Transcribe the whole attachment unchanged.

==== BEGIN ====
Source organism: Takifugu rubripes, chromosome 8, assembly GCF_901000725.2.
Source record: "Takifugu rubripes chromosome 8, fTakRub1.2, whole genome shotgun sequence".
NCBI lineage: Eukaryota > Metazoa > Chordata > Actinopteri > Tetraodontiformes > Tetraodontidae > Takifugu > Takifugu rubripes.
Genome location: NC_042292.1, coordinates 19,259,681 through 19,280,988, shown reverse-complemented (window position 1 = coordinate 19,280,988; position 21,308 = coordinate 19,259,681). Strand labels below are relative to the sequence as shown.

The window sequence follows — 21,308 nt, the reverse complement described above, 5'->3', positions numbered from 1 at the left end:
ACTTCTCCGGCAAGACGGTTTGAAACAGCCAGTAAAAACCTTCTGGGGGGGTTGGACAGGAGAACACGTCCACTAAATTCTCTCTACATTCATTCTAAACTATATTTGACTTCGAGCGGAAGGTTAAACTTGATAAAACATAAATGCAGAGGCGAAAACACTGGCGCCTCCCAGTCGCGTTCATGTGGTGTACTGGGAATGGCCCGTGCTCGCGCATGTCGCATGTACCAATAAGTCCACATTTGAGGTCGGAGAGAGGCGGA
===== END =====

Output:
Source organism: Takifugu rubripes, chromosome 8, assembly GCF_901000725.2.
Source record: "Takifugu rubripes chromosome 8, fTakRub1.2, whole genome shotgun sequence".
NCBI lineage: Eukaryota > Metazoa > Chordata > Actinopteri > Tetraodontiformes > Tetraodontidae > Takifugu > Takifugu rubripes.
Genome location: NC_042292.1, coordinates 19,259,681 through 19,280,988, shown reverse-complemented (window position 1 = coordinate 19,280,988; position 21,308 = coordinate 19,259,681). Strand labels below are relative to the sequence as shown.

The window sequence follows — 21,308 nt, the reverse complement described above, 5'->3', positions numbered from 1 at the left end:
ACTTCTCCGGCAAGACGGTTTGAAACAGCCAGTAAAAACCTTCTGGGGGGGTTGGACAGGAGAACACGTCCACTAAATTCTCTCTACATTCATTCTAAACTATATTTGACTTCGAGCGGAAGGTTAAACTTGATAAAACATAAATGCAGAGGCGAAAACACTGGCGCCTCCCAGTCGCGTTCATGTGGTGTACTGGGAATGGCCCGTGCTCGCGCATGTCGCATGTACCAATAAGTCCACATTTGAGGTCGGAGAGAGGCGGA